Our first night at sea was pleasantly calm, and our cabin, although not one of the larger ones, doesn’t feel too cramped, and has a large window instead of a porthole, which always earns extra brownie points in our book.
My first class was in the afternoon, at 2:30pm, which meant we didn’t have to crawl out of bed at a ridiculously early hour. Instead, we were able to enjoy a leisurely breakfast and spend some time relaxing before the chaos of the first painting session in the afternoon.
After lunch, we headed to the area outside the Conference Room designated as ‘The Art and Craft’ space, to prepare for the class. There are 6 large tables there which, for most of the time, have blue covers on them to make them look nice. First job was to remove the covers and rearrange them into the layout that most suits my class. Setting up for the first class on a cruise always takes a little longer because everything has to be unpacked. One of the biggest challenges is also to prevent folks from sitting down at the tables until we’ve finished laying the painting materials out on them. In the daily programme, the session is down as starting at 2:30pm. Past experience has taught us that we should try and work as closely to that time as possible, and not let folks take to the tables earlier, because if someone turns up as 2:25pm and everyone is sat down, they assume the class has started early, and will complain (oh… will they complain…).
In fact, we’ve had so much aggro previously, that we’ve become quite strict, even if it looks cruel, at not letting folks sit down early.
I’m pleased to say that everyone who gathered to do the class were on their top behaviour. Not only was the class was full to capacity, but we were able to keep it to the one class and didn’t have to worry about having to run a second one.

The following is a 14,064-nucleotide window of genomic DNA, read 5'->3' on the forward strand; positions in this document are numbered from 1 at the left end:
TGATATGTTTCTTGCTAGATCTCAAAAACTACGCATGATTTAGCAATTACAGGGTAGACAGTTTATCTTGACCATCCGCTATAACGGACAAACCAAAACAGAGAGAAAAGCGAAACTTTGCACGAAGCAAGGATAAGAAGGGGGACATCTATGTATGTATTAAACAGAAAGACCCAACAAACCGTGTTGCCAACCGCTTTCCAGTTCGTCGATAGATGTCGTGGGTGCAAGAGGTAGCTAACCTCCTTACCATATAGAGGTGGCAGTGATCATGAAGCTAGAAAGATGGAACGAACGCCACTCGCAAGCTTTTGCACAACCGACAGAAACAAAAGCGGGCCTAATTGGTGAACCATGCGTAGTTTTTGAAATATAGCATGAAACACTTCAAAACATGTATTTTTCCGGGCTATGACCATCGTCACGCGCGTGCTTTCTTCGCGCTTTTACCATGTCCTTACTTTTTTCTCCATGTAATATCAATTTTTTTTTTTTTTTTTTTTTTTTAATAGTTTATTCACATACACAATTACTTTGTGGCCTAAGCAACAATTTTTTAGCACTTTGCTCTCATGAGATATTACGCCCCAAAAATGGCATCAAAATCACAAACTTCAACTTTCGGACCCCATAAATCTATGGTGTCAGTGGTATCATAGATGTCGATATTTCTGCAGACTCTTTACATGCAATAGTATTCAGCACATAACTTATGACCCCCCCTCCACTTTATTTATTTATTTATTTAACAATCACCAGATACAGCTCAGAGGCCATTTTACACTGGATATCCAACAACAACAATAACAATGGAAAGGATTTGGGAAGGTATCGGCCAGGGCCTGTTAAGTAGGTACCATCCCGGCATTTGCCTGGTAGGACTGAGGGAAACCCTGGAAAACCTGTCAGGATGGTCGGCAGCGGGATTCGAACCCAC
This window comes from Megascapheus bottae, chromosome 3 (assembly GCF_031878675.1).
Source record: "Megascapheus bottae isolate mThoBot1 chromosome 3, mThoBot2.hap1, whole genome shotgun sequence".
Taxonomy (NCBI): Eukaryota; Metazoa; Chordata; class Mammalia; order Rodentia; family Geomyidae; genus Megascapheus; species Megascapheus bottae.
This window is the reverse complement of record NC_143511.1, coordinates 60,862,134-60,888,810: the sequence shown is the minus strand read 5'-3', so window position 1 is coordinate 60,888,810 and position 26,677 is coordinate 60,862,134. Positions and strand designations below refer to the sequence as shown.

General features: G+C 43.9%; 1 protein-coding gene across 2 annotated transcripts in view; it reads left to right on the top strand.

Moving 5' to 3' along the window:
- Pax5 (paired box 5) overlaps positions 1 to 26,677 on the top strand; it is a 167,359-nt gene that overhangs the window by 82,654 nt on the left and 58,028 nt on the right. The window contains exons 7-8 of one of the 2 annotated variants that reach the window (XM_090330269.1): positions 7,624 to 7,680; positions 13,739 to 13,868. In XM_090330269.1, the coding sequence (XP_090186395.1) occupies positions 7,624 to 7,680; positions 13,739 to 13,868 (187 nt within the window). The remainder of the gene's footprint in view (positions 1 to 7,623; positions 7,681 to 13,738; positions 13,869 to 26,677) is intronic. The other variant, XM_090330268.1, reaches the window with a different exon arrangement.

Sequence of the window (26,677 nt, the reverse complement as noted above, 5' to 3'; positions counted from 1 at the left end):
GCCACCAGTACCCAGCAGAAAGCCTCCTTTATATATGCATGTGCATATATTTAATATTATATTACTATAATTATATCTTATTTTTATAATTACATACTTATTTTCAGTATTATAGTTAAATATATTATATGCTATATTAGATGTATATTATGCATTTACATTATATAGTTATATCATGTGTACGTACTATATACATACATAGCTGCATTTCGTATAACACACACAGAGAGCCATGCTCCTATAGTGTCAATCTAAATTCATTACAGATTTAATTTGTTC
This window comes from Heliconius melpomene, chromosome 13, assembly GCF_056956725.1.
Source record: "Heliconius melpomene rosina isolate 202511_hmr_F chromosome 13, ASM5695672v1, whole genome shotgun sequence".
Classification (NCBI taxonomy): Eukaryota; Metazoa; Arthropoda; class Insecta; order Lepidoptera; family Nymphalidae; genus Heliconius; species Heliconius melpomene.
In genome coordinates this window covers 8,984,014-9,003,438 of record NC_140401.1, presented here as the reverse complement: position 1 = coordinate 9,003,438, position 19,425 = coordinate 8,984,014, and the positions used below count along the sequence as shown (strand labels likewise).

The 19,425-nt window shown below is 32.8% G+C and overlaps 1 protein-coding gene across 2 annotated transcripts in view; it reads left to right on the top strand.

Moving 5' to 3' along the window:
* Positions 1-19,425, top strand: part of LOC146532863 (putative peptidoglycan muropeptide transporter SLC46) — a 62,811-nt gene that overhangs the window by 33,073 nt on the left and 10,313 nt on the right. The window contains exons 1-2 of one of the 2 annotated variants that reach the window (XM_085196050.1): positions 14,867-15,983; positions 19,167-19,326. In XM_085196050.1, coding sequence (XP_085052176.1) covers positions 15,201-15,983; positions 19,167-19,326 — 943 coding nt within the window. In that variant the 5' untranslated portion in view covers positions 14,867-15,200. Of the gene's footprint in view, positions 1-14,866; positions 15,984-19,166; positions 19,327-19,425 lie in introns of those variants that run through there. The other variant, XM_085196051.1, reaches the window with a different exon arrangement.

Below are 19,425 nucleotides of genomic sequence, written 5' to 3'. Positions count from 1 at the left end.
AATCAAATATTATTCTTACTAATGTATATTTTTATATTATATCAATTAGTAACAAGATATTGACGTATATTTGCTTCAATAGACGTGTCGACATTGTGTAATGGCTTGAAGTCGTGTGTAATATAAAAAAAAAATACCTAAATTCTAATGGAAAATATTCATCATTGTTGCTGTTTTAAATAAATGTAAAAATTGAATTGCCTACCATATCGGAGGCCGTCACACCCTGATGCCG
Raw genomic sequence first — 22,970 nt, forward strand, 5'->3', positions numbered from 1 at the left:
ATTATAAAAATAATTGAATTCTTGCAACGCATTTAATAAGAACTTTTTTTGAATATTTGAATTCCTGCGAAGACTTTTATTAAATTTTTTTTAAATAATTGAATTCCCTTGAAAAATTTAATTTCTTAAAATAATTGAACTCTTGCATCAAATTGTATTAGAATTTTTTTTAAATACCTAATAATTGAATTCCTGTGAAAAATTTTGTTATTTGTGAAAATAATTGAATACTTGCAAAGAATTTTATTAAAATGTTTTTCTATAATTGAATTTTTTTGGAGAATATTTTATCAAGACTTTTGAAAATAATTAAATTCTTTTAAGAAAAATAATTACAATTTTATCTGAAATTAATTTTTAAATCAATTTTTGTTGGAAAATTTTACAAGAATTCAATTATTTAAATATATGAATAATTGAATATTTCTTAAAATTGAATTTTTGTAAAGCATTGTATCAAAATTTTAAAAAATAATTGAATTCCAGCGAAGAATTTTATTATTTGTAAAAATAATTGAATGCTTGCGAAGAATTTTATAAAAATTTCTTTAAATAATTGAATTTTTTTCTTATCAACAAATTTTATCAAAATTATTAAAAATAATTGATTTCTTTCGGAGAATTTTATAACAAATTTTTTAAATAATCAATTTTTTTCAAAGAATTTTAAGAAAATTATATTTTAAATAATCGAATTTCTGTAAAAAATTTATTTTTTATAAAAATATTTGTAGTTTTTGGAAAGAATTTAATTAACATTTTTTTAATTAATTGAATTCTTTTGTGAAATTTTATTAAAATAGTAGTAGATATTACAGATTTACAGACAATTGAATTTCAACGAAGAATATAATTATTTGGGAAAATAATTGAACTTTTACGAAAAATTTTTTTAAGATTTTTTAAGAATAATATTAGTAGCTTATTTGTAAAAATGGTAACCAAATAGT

I’m always quite drained after my first class, and all I want to do is drink tea and/or sleep. So we drank tea in Raffles Bistro and took a short walk around the ship before spending what was left of the afternoon in the cabin.
By 7pm in the evening, the in-cabin TV map told us that we were almost half way across the length of the Bay of Biscay. Other than a noticeable, but generally gentle, swell this morning, the crossing has been quite smooth, which is always a bonus.
This evening was the first Formal Night. We’ll put our glad-rags on and look smart, but draw the line at ‘full formal’ this time around. While some people seem to relish the dressing up thing, and eating posh in the restaurant, we still prefer to dine informally in the bistro.
Tomorrow will be our second full sea day (and my second class in the morning) as we head towards our first port-of-call, Lisbon, where we are due to arrive on Tuesday. We’ve offered our services as tour escorts and will probably be given tour duties, but for most of the ports, we hope to do be doing our own thing.